The results of our more complex models also support the benefit of screening individuals or populations that have not been previously tested. shows that even with long latency, both cost-effectiveness and diagnostic yield are significant when applied to exposed populations not previously tested. Under such circumstances, the screening seeks to identify prevalent rather than incident cases. Therefore, there will be a pool of cases that have accumulated over many years.
Our models do not provide precise estimates of incidence rates and prevalence over time. Nevertheless, they demonstrate that risk of progression declines with time and provide useful insights into optimization of screening programs.
There are significant data gaps in the available population and clinical studies. These studies report divergent prevalence values for several possible reasons. Case definitions for both BeS and CBD differ among studies. The populations are heterogeneous in terms of length and magnitude of exposure. This affects the prevalence because the risk of BeS and CBD is dose related (Henneberger et al. 2001
; Viet et al. 2000
; Yoshida et al. 1997
). Prevalence is also affected by inclusion of retirees (Cummings et al. 2007
; Stange et al. 1996
). The study populations are heterogeneous. Cross-sectional studies include individuals with both short and long latencies. The cross-sectional studies are subject to survivor and ascertainment bias; those who had severe CBD and those who have left the worksite would not appear in several of the studies. Adequate, long-term cohort studies are absent.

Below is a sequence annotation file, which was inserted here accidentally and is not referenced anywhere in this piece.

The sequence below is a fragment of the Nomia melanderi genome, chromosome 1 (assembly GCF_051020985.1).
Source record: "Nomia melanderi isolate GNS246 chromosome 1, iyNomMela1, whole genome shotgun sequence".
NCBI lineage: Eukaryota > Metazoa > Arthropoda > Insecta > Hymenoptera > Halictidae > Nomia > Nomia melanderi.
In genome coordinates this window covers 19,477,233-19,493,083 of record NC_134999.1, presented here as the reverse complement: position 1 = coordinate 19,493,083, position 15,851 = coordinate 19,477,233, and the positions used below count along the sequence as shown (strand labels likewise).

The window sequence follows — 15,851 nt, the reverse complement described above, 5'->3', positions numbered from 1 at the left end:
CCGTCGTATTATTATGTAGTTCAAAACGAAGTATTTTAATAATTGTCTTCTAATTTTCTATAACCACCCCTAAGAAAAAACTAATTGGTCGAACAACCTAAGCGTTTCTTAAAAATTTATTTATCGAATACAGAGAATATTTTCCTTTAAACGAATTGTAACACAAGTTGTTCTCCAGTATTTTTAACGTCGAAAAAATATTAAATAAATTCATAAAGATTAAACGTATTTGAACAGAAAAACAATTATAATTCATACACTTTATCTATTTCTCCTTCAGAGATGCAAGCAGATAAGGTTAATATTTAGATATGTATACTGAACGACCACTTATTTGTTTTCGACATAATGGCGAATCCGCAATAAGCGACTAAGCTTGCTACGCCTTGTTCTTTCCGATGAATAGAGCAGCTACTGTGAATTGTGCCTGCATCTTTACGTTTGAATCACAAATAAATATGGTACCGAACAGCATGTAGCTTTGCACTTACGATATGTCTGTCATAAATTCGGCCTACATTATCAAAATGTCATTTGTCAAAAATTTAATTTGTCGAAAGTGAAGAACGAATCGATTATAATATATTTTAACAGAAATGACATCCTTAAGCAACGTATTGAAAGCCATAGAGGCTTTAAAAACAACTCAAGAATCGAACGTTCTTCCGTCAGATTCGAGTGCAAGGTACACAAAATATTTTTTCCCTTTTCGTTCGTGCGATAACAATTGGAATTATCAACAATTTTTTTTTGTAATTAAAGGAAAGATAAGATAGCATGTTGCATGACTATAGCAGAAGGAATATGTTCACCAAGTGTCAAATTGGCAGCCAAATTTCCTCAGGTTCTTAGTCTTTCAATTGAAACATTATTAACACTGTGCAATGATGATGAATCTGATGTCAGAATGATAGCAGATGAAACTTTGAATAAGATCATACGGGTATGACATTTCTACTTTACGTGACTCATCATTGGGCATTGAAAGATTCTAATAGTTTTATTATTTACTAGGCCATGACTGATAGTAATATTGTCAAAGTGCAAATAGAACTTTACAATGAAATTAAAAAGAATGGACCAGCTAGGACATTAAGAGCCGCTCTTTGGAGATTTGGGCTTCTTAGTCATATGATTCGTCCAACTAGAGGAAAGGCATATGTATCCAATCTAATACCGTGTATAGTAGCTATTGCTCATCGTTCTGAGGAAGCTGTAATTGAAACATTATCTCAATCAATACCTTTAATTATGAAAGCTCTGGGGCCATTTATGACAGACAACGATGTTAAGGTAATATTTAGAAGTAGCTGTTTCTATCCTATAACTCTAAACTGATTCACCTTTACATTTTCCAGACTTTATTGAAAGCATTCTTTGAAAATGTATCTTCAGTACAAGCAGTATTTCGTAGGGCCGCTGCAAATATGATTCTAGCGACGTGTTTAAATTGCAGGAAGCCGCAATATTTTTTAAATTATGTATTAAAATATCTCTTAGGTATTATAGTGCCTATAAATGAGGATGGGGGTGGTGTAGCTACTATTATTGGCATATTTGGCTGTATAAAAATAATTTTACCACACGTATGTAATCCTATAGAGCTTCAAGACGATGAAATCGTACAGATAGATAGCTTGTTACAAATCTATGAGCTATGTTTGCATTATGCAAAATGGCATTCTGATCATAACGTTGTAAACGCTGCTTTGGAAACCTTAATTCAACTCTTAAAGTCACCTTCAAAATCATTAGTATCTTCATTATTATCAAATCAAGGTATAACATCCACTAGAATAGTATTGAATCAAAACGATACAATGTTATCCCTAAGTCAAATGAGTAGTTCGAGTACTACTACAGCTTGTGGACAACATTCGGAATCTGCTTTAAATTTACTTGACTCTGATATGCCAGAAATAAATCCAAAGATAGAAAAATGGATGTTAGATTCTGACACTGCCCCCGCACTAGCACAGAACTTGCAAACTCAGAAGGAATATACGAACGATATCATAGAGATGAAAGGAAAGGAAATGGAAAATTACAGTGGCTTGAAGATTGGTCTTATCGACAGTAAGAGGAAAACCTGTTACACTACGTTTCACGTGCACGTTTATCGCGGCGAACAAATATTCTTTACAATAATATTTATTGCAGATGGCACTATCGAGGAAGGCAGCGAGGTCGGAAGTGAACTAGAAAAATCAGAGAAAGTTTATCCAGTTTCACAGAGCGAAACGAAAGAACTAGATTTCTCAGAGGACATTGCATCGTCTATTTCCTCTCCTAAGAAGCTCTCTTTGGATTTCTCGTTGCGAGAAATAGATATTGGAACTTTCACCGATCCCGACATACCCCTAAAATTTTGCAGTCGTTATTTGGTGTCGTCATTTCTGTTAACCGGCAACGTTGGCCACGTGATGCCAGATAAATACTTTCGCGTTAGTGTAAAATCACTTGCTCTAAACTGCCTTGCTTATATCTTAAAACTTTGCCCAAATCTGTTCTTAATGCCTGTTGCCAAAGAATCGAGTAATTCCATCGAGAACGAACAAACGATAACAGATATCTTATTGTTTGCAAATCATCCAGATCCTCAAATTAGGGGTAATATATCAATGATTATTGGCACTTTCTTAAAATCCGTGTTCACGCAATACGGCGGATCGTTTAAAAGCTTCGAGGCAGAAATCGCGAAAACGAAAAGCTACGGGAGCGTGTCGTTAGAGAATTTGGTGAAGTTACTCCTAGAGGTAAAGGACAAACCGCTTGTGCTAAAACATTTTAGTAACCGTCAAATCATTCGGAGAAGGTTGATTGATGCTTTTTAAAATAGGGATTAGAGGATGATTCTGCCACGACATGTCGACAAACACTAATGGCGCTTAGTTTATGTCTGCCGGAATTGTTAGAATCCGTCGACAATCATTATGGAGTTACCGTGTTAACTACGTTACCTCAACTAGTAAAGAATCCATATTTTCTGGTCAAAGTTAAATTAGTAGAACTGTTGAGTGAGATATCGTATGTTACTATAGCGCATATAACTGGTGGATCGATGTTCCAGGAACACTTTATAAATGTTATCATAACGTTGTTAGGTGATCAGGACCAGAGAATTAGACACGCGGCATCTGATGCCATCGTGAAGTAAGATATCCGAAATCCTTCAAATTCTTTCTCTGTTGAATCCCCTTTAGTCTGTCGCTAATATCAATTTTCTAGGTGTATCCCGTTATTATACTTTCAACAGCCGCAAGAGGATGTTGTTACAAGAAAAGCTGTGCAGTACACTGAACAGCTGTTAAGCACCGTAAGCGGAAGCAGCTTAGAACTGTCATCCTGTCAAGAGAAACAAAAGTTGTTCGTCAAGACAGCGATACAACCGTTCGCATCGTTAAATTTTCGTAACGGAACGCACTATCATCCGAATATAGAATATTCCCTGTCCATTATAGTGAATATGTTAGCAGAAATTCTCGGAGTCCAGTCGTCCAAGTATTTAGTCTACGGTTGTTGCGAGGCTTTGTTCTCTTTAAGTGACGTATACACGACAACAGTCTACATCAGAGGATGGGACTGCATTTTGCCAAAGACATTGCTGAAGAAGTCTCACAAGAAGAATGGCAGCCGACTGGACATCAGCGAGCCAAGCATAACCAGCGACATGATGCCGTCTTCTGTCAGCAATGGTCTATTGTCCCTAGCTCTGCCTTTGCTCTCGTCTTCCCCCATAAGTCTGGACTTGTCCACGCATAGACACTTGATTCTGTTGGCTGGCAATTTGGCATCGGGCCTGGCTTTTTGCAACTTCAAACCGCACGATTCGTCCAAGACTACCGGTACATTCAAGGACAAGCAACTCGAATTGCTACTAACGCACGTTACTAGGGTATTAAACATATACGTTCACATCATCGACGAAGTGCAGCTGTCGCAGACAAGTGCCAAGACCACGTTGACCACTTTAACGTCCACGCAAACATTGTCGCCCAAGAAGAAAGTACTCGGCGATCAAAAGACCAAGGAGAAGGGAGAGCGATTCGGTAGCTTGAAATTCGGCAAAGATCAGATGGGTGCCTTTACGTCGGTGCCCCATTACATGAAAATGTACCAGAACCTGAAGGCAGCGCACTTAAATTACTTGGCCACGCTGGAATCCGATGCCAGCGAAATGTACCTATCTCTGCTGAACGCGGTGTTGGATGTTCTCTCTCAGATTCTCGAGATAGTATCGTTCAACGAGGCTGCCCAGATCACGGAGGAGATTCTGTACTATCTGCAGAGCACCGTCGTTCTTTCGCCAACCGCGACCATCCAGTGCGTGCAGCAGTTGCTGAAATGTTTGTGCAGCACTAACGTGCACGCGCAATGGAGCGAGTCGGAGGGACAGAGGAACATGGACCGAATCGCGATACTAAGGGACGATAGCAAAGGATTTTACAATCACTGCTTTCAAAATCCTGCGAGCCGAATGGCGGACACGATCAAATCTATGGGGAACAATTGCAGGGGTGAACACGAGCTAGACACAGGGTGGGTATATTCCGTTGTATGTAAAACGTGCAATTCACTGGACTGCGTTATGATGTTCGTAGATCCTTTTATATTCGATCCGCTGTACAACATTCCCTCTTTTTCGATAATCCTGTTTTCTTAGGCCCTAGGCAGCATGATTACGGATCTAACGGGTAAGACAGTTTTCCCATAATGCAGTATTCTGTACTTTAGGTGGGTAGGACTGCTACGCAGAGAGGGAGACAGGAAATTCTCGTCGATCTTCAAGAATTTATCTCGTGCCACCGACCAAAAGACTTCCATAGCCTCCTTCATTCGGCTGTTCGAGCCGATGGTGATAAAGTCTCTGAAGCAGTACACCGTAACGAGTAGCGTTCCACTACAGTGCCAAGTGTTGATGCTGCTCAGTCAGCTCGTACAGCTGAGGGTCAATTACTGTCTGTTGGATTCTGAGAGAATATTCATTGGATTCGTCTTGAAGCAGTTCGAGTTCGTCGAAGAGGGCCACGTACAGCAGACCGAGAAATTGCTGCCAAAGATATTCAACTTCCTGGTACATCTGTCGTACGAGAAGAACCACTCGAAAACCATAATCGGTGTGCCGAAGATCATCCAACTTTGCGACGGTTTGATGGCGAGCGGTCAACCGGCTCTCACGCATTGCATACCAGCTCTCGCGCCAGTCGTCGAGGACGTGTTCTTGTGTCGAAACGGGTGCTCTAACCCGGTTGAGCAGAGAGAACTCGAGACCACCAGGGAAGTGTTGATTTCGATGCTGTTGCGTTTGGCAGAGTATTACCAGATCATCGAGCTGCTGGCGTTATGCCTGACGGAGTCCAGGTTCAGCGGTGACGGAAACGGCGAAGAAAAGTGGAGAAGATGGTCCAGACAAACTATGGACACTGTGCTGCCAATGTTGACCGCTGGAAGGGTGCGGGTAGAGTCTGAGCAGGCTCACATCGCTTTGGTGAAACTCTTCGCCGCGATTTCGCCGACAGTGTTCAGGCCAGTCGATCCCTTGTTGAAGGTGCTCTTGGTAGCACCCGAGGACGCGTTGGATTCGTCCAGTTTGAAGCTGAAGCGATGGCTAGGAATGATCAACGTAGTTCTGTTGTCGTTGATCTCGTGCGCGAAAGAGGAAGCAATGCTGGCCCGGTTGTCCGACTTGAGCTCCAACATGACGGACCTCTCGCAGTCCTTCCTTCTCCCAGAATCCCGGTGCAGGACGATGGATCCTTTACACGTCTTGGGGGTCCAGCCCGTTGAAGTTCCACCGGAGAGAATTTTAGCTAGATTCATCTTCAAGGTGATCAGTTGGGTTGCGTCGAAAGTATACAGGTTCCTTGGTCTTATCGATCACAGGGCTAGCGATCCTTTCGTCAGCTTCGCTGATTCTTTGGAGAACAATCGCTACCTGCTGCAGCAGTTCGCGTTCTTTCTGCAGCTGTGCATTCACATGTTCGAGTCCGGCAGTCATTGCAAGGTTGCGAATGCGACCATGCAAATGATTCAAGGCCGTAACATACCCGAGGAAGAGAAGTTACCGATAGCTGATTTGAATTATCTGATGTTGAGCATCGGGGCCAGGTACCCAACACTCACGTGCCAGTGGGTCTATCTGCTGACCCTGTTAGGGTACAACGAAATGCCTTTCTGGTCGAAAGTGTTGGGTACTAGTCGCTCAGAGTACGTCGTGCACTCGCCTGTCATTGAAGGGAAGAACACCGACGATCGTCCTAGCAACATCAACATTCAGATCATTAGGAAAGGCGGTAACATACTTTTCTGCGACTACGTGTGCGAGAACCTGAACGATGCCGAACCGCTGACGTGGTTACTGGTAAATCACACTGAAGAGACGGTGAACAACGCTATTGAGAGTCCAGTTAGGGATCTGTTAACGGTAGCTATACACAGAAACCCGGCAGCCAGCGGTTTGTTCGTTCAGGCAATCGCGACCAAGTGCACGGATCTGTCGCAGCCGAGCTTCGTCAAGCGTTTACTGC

We simplified the calculations by using a 1-year “time slice” for applying transition probabilities. A person developing BeS at the beginning of a year would not be considered part of the pool at risk of progressing to CBD until the end of the year. Similar considerations apply to calculating diagnostic yield for triennial in-depth evaluation based upon the average size of the BeS population over that time. Such errors are likely to be relatively small.
The cost data are somewhat arbitrary, and the cumulative cost models do not incorporate either cost inflation or discounting of later versus early expenditures. However, the modeling effectively demonstrates the relative changes in cost-effectiveness. Similar approaches have been applied to occupational asthma (Wild et al. 2005
) and for selecting workers for spirometry screening (Schwartz et al. 1988
). The analysis includes only the direct cost of the testing (e.g., cost per subject tested) and did not include fixed program costs (e.g., program administration) or indirect costs (e.g., lost work time during testing). Furthermore, the approach treated screening with blood beryllium lymphocyte proliferation tests as a single entity; alternative algorithms of test and rapid retest have been suggested (Middleton et al. 2006
In summary, combining published observational data and several possible progression models suggests that the risk of developing BeS is greatest in the first few years after exposure and then declines, and that the annual risk of progressing from BeS to CBD declines over time. However, there is a persistent risk of developing new BeS and new CBD even with long latency, so screening intensity should be adjusted according to years of latency in order to optimally use resources. Screening is also useful for exposed workers who have not been previously tested.